While Visual Studio .NET is the most popular
method of developing .NET applications, the Framework offers a
plethora of command-line tools. In addition, the .NET Framework SDK
provides additional command-line tools. In fact, IDEs such as Visual Studio and SharpDevelop
often utilize these tools. Let’s take a closer look at the tools
installed with the .NET Framework and how you may use them in your
projects. (Note: I utilize .NET Framework version 1.1 in this

Working with the .NET Framework

The default installation directory for the .NET
Framework command-line programs is:

C:\(base Windows
directory\Microsoft.NET\Framework\(framework version)

On my computer, I’m using Windows 2000
installed in the base winnt directory with version 1.1 of the .NET
Framework, so the path is:


This directory contains numerous dlls,
configuration files, executables, and more. For this article, I
concentrate on the executables. Here’s a rundown of these

  • Al.exe: The Assembly Linker generates a file with an assembly
    manifest from one or more files that are either modules or resource
    files. A module is a Microsoft intermediate language (MSIL) file
    that doesn’t have an assembly manifest. All Visual Studio compilers
    produce assemblies. However, if you have one or more modules
    (metadata without a manifest), you can use Al.exe to create an
    assembly with the manifest in a separate file.
  • Aspnet_regiis.exe: This tool allows you to set up ASP.NET on IIS.
    In addition, it facilitates the use of multiple ASP.NET versions
    running side-by-side. It allows you to update the script maps for
    an ASP.NET application to point to the ASP.NET ISAPI version
    associated with the tool. The tool can also be used to display the
    status of all installed versions of ASP.NET, register the ASP.NET
    version coupled with the tool, create client-script directories,
    and perform other configuration operations.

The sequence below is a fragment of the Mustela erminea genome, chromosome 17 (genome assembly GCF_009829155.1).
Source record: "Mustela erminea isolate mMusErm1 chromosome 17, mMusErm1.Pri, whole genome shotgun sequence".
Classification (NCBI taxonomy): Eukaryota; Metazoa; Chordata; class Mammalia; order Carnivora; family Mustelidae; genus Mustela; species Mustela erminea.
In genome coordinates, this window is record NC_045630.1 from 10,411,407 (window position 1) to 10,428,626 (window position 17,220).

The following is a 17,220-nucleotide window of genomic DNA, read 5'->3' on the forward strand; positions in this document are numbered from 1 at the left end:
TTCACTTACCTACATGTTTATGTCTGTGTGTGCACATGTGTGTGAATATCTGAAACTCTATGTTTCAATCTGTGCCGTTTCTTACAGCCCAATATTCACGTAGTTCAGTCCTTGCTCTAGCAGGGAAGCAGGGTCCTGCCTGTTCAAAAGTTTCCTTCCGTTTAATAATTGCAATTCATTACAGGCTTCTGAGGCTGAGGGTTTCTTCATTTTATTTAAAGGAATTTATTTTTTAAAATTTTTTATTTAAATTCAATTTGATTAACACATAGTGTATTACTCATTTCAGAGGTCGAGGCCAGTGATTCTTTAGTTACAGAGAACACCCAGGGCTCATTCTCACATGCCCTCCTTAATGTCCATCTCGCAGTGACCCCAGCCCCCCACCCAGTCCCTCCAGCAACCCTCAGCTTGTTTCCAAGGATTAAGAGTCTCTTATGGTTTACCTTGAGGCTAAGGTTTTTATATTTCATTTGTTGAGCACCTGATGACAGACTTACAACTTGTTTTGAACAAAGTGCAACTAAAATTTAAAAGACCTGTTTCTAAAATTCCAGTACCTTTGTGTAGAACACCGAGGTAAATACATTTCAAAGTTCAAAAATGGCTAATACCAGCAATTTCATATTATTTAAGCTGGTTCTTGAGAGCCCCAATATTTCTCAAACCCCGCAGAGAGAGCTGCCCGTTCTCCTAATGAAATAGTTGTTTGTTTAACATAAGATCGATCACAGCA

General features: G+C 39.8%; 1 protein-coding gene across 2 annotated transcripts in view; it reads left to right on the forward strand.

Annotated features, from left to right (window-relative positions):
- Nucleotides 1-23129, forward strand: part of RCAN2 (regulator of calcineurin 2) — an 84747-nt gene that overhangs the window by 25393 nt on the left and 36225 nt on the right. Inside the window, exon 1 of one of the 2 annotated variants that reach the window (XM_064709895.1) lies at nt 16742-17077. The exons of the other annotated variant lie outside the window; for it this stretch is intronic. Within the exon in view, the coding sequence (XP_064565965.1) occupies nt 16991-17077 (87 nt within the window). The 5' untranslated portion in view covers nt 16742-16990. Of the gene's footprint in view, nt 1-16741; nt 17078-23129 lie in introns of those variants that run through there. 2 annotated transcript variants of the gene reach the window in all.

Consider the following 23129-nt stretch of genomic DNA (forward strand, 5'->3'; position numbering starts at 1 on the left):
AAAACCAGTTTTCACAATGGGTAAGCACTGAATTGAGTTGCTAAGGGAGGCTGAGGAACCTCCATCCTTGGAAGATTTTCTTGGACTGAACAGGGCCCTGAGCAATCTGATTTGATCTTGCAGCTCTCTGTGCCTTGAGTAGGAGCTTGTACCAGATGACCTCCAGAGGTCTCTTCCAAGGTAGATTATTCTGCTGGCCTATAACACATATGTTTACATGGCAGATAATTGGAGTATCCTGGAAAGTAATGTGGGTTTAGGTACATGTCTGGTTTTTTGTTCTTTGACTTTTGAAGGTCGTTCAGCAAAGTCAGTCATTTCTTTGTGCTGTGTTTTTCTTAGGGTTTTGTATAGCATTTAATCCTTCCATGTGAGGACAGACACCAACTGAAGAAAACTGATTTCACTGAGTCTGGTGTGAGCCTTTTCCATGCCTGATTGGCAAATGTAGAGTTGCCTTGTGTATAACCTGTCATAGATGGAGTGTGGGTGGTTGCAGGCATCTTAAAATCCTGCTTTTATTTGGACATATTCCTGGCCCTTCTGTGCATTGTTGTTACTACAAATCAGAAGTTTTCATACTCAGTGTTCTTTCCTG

• Aspnet_state.exe: This tool allows session state information to be
    stored on a computer. It runs as a service, and it may be installed
    on a remote computer if the information is stored there.
  • Caspol.exe: The Code Access Security Policy tool enables users and
    administrators to modify security policy for the machine policy
    level, the user policy level, and the enterprise policy level. You
    can use Caspol.exe to write a batch script that configures security
  • ConfigWizards.exe: This tool launches the .NET Wizards window
    (Windows Control Panel | Administrative Tools | Microsoft .NET
    Framework Wizards 1.1). It provides access to three tools: Adjust
    .NET Security; Trust An Assembly, and Fix An Application.
  • csc.exe: The Visual C# compiler. The /debug switch enters debug
  • cvtres.exe: The resource-to-object converter. This tool is often
    used to convert a binary resource file to an object file. Native
    resources usually start life as an .rc file, get compiled to a .res
    file using rc.exe, get converted to a .obj file using cvtres.exe,
    and finally get linked into your native application like every
    other .obj file.
  • dw15.exe: This drives the error messages that you may see when
    using the Framework. The messages ask if you’d like to send
    Microsoft an error report. (Many users accuse this little program
    of being Microsoft spyware.)
  • Gacutil.exe: The Global Assembly Cache tool is used to manage the
    assembly cache. You can view the contents of the global cache, as
    well as add or remove assemblies. To use the utility to list all
    the assemblies in the Global Assembly Cache (GAC), use the /l
    switch. (The /i switch installs an assembly and /u removes it.)
  • IEExec.exe: This tool facilitates testing of URL-launched